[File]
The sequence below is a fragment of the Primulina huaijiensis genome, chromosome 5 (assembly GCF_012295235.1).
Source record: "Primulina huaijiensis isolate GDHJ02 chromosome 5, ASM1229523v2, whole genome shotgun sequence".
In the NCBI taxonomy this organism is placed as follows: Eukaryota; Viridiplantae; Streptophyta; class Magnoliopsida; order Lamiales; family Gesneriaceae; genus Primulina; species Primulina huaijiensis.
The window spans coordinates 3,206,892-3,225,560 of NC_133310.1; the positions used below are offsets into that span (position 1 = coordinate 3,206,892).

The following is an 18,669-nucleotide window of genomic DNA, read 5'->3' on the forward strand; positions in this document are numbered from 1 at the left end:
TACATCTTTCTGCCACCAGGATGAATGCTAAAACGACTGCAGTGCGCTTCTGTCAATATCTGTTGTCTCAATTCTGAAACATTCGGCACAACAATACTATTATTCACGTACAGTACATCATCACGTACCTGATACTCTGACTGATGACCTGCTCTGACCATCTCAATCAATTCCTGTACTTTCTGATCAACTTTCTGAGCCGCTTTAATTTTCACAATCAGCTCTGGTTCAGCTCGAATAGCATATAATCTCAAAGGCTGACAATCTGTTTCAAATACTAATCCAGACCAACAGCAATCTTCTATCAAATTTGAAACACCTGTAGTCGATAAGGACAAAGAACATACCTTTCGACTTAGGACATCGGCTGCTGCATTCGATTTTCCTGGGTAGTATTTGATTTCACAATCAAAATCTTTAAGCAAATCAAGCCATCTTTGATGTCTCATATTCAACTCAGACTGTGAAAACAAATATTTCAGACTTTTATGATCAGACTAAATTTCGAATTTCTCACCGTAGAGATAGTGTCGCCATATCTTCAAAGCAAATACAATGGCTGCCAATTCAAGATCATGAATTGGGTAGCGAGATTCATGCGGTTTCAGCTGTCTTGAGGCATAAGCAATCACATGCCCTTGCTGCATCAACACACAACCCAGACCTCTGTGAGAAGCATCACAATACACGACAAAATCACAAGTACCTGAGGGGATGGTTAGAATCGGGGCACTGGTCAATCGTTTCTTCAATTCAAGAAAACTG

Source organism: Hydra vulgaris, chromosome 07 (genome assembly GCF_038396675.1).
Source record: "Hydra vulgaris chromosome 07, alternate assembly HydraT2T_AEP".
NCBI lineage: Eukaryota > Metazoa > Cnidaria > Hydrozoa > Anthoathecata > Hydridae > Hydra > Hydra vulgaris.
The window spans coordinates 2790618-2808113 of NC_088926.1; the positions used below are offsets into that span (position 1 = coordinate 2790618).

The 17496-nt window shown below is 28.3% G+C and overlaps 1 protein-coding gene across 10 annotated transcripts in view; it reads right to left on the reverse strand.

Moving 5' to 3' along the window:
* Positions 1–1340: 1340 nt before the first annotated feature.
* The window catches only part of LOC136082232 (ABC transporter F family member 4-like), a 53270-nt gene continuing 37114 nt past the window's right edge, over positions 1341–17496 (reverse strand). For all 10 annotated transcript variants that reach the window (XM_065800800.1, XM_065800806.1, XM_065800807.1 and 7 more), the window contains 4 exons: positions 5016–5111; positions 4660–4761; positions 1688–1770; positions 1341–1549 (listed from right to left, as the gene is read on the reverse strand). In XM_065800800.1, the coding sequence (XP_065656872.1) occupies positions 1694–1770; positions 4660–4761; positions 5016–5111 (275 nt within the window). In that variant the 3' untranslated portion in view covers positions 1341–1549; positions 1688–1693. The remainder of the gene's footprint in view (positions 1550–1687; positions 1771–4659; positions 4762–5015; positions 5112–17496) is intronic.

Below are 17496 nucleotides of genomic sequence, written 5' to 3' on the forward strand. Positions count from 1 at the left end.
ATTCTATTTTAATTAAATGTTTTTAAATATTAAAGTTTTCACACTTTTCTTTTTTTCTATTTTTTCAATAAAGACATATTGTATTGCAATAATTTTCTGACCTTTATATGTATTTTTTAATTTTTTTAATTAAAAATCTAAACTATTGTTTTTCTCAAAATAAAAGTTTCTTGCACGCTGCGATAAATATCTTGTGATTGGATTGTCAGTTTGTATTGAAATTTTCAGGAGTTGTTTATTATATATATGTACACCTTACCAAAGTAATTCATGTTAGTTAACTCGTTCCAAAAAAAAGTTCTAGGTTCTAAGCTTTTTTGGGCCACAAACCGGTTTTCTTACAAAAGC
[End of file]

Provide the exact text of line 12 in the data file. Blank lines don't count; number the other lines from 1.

Moving 5' to 3' along the window: